Berlin: A city of the past, in the present
Few cities’ histories are written as conspicuously as Berlin’s. I knew before coming to Berlin that the city’s layout is famously defined by its history, but I was still surprised by the German capital.
To begin with, the city doesn’t really feel like anywhere else in Germany. In fact, it doesn’t feel like anywhere else in the world – Rome is like an outdoor archaeology museum, but Berlin is like walking through the pages of a history book. And nowhere else have I felt history to be so omnipresent – everything in Berlin seems to have historic significance.
Every street name I came across sounded familiar, or got me wondering about its meaning. Localities and landmarks like Checkpoint Charlie, Potsdamer Platz and Brandenburg Gate are simply thoroughfares in the city, as well as major venues for the theatre of world history.
The reunited metro system still faintly bears the scars of the division of Berlin, and stations which were once “ghost stations” in enemy territory are now fully-accessible transit hubs. Bits of the Berlin Wall still exist, and old buildings adjacent to the wall have been redesigned as museums to living history. Even the pedestrian signage of Berlin’s communist sector lives on, with the distinctive “Ampelmännchen” of East Berlin being rolled out across the reunited city.
As a student of modern European history, and a Cold War culture fan, I was like a pig in shit. The most obvious thing to start with was a trip to the East Side Gallery, the longest part of the Berlin Wall that still stands in the east of the city. It’s now covered with artwork, and is sometimes used to present modern political messages – when we were there, a photographic exhibition about the tragedy of Syria was being shown.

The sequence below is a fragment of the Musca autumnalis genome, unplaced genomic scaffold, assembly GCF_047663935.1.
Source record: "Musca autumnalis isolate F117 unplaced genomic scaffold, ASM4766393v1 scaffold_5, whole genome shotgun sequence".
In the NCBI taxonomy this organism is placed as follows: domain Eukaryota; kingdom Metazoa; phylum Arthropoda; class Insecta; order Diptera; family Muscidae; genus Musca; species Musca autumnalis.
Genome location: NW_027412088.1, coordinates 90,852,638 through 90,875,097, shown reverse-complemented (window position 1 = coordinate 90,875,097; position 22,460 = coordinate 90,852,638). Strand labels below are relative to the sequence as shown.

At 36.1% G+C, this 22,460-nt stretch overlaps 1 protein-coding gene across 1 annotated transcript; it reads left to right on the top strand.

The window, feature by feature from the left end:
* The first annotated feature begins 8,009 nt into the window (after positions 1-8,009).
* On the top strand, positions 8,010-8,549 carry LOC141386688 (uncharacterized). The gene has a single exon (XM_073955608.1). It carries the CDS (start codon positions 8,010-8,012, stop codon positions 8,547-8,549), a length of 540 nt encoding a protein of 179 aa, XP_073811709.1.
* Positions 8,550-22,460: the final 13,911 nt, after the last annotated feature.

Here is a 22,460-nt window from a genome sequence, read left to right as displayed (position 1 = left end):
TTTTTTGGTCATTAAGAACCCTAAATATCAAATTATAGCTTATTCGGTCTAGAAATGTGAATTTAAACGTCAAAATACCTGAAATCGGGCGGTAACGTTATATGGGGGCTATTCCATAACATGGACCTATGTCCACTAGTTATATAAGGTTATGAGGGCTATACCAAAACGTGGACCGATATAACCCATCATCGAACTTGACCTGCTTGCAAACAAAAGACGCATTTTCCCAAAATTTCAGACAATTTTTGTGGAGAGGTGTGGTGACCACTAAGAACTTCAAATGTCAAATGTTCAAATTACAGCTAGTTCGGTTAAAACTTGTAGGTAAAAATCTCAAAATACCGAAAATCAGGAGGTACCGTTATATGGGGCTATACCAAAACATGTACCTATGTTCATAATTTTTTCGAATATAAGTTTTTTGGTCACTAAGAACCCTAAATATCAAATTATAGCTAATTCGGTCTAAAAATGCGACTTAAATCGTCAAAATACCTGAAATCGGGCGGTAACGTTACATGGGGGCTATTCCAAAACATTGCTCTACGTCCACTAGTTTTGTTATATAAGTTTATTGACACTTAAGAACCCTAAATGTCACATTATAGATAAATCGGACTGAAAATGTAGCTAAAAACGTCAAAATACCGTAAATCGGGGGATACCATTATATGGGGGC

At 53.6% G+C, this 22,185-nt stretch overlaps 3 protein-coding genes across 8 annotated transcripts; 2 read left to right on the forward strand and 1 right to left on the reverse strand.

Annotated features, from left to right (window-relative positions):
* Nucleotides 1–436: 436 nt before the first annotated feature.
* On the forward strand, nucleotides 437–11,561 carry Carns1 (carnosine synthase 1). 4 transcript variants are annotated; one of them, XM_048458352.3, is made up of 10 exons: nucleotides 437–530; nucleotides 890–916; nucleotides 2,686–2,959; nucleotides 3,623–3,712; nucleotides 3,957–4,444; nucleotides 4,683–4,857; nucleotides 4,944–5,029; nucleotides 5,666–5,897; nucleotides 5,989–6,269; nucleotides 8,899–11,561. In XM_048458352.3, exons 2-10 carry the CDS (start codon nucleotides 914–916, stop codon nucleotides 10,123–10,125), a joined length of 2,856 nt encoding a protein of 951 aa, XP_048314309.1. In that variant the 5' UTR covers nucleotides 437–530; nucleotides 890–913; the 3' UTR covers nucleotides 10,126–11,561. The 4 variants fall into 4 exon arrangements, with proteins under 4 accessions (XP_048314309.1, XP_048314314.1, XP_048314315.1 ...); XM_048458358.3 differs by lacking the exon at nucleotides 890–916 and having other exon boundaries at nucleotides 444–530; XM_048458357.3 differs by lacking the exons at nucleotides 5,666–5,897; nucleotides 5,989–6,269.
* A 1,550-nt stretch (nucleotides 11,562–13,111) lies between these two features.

Another hotspot was Checkpoint Charlie, the point of crossing between the Soviet and the American sectors of Berlin. Nowadays the post is a tourist attraction, and as if to ram home the fact that the Cold War was won by the capitalist bloc, a McDonalds now stands just metres away.
The “Topography of Terror” Museum, once the nerve centre for the Nazi regime’s security apparatus, delves into the psychological warfare that was visited upon Germany during Hitler’s reign. Not much further away lies the site of Adolf Hitler’s bunker and the location of his suicide, now a parking lot with only subtle signage to avoid any perception of glorification.
A historic focus of the city lies along Ebertstraße (Ebertstrasse; Ebert Road) which extends north from Potsdamer Platz to Brandenburg Gate. Along this axis sit the memorials to those killed in the holocaust; a large, solemn and strangely disorientating concrete jungle in memory of the Jewish people who lost their lives, and a smaller, but no less poignant memorial to the homosexuals who were killed under the Nazi regime.
Further up the road is the Reichstag, the seat of German government, and site of several historic events, including the politically-motivated arson attack of 1933.
Around the corner is Brandenburg Gate, and in the vicinity of the gate, the memorial for the book-burning rituals of the Nazi regime, symbolised by a glass plate in the pavement and below, empty bookshelves.
I rounded out my time in Berlin by perusing a couple of the city’s dozens of museums. My personal favourite was the small but modern DDR Museum, capturing and preserving relics of life from communist East Germany. “Ostalgie” is a German word made from the compounding of “ost” (east) and “nostalgie” (nostalgia) – it describes a sentimental longing for certain aspects of life under the German communist regime, and the DDR Museum certainly tries its best to satisfy any ostalgic feelings.
But while the DDR Museum was fun and my personal favourite, by far the most impressive museum was the Jewish Museum of Berlin. Here, the history is interactive, and the entire building is an artwork. Designed in the shape of a broken star of David, the weird angles, empty spaces, eerie dark voids and abstract artwork all leave the visitor with a palpable sense of unease, evoking the experience of Jewish life in Germany throughout history.
Simply, Berlin is an incredible city, and I haven’t been anywhere quite like it. I could easily spend days, weeks, maybe even months discovering more and more about her… this is one city where I certainly have unfinished business.